Sniper Country Duty Roster collective wisdom


Fieldcraft - Gear to Pack::


OK guys again lets get serious - you know Old Sarge lives somewhere in the state of New Mexico - if nothing else Al has told you'all this a number of times! I COULD be in a desert climate or in the mountains anywhere up to 13,000 feet, or any terrain in between. NOW with this infomation what equipment (let's not even talk about weapons yet) are you going to need to mount a mission to find Sarge? Lets assume 5 days to a week in the field, your base camp (I'll let you have support but only what they can carry in a 1/2 ton 4x4 PU, no helos, no air!) to be 3 to 5 miles from your final AO (but remember if I have enough altitude I could have your base camp under observation!) and this will be a ONE person stalk.

Sarge goes back to his hide and waits!
 
Sarge <garryrn@dfn.com>
Area 51, NM USA - Sunday, November 15, 1998 at 20:51:14 (EST) 


Everyone, remember what time of year it is - temperatures here can range from 50's-70's during the daylight hours and 40's to well below freezing during darkness. Prepare accordingly!

Sarge <garryrn@dfn.com>
Area 51, NM USA - Sunday, November 15, 1998 at 23:25:14 (EST) 


Sarge. You and Marius summed this up well. Enough of the endless story on the hunt already. Lets get into the grit of what would be needed. I think we are losing focus here on the entertaining aspects.

Minimum Gear for a week (Short List): Large Ruck. Enough ammo for the mission. Toilet Paper in a 1 gallon Zip-lock bag. Never discount this one! Ivy Sucks as a substitute! MINIMUM 4 quarts of water (canteens and/or Camelback). Water purification kit or tabs. Extra Zip-lock bags to store solid human waste (do not leave your calling card!). Medical kit (Sarge or Rick can elaborate). Food. Break the MREs down so they take up little room. Eliminate all unessential MRE packets to save weight. Extra socks. Undergarments to match environment. Bug juice and treatment. Tools: Compass, Knife, wire cutters, pruning shears. Spotting scope (stand optional). Small binos for area glassing. Monocular for stalk phase. Radio. MAPs protected in zip-lock bag or small map case. GPS if you got one. E-Tool. Yeah, that one sucks but it beats digging if necessary via hand and knife. Poncho liner. Poncho (Cold weather bag only if absolutely necessary!). Small paint cans if needed. Add to this all necessary gear for rifle (drag bag, shooting sticks, dope book or cards, lens cleaning kit, and small weapons maintenance kit). Ghillie stuffed in Ruck or tied underneath. There are more things you can take but you have to decide what you REALLY need versus what is essential. This is the short list. You can take a heck of a lot more!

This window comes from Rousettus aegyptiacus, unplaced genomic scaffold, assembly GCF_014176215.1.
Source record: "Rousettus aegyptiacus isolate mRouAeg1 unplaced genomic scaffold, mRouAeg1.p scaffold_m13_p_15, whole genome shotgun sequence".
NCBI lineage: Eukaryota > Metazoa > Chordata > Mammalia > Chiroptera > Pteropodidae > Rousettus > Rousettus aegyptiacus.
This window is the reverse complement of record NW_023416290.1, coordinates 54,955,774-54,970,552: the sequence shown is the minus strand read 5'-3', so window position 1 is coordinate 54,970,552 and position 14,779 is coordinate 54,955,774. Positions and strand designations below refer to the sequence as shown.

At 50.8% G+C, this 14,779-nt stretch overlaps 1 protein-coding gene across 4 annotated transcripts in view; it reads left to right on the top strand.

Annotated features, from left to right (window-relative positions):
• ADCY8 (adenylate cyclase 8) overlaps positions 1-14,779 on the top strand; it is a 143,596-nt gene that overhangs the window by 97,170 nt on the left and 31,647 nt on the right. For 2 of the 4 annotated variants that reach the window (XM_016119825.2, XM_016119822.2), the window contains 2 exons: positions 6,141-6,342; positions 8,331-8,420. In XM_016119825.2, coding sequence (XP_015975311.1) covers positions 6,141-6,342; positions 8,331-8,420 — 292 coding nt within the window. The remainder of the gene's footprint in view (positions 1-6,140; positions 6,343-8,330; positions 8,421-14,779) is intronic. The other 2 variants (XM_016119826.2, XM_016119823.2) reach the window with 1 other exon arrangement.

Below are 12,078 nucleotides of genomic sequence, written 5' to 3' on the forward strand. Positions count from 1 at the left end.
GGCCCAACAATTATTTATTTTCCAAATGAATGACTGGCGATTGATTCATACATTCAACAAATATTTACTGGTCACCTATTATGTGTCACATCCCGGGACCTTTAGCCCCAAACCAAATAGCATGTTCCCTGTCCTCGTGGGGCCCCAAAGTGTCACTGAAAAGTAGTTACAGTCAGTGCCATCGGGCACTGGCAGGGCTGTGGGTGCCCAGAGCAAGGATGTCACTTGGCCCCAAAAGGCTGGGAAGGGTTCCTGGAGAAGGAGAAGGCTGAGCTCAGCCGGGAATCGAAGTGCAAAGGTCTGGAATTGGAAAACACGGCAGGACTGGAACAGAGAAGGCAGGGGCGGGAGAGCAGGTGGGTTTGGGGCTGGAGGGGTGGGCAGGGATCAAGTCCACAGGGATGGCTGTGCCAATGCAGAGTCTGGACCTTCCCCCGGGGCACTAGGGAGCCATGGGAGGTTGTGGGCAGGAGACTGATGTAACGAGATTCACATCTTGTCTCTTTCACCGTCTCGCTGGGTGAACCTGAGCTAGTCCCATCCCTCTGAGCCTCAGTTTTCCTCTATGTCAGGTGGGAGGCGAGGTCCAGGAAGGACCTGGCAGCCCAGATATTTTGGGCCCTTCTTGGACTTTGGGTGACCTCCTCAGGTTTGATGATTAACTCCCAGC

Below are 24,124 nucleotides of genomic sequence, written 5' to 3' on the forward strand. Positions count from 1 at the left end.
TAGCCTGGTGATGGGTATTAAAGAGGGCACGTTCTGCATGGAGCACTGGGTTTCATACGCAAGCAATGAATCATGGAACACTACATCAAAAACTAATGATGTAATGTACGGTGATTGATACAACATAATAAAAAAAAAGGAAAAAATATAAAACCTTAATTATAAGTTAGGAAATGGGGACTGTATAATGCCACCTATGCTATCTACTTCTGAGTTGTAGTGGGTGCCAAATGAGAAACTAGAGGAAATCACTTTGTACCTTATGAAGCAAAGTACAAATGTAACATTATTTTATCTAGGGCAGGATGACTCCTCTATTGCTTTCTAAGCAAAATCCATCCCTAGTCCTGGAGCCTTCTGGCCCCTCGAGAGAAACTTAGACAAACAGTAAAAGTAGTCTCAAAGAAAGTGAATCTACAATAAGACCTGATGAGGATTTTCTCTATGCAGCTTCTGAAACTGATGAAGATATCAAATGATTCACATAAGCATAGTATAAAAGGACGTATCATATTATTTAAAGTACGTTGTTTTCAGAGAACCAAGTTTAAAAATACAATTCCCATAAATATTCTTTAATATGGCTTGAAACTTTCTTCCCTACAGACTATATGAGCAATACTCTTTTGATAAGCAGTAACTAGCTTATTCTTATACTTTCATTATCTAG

If you are really into travelling light and weather permits: LBE with buttback. Ammo stuffed into M16 mag pouches. Food (MREs) broken down and distributed on gear or person. 4 quarts water. Water purification tabs. Knife. Pruning shears. Small med kit. Maps in Zip-locks. Compass and GPS. Weapons kit and associated gear. Spotting scope or binos tied to or placed in drag bag or buttpack. Tailor gear for the mission conditions.

If you can not pack your poop out, learn to bury it effectively. Pack out your trash. I know for a fact that Ryan will DIG IT UP no matter how well you hid it or thing you hid it!

Rick? Gooch? Rod? How about it? More or less gear?

Scott <xring@voicenet.com>
USA - Monday, November 16, 1998 at 13:33:48 (EST) 


Scott,
Great list!! I just wanted to add if you need to cary an e-tool a nice one is the Glock. It's light and has a saw in it too, carries real nice in you pack.

Pat <mrbullet@hotmail.com>
USA - Monday, November 16, 1998 at 14:00:48 (EST) 


Spider bait - You mentioned in your gear list that the spotting scope tripod is optional. I would make it mandatory. There are few things as agrivating as trying to make target ID, reading mirage, watching trace or catching bullet impact through a bobbing and weaving spotting scope. When operating for extended periods of time this will give you excedrine headache #60x20.

gooch <goch@stormmountain.com>
USA - Monday, November 16, 1998 at 22:26:56 (EST) 


Gooch, the reason I mentioned leaving out the tripod is that I found I could use my buttpack or ruck frame to support the scope in a lot of instances. NOT ALL mind you! But often this was just as useful as having to hump the ungainly stand. Guess I am getting lazy. The Ruck and the buttback are good supports and I may even start leaving the bipod behind on some of the sustainment classes. I am not saying the stand is not valuable, but if weight is an issue (like if you have to hump a PRC-77 and a 5 quart water bag!) it would seem that you could get by with out it. I know for a fact that it was next to useless on about three scenarios down at SMTC. The terrain just would let me get the stand set up in a useful manner. Then again, this is WHY GOD invented spotters so I guess bringing the stand along is ok!!! ;-)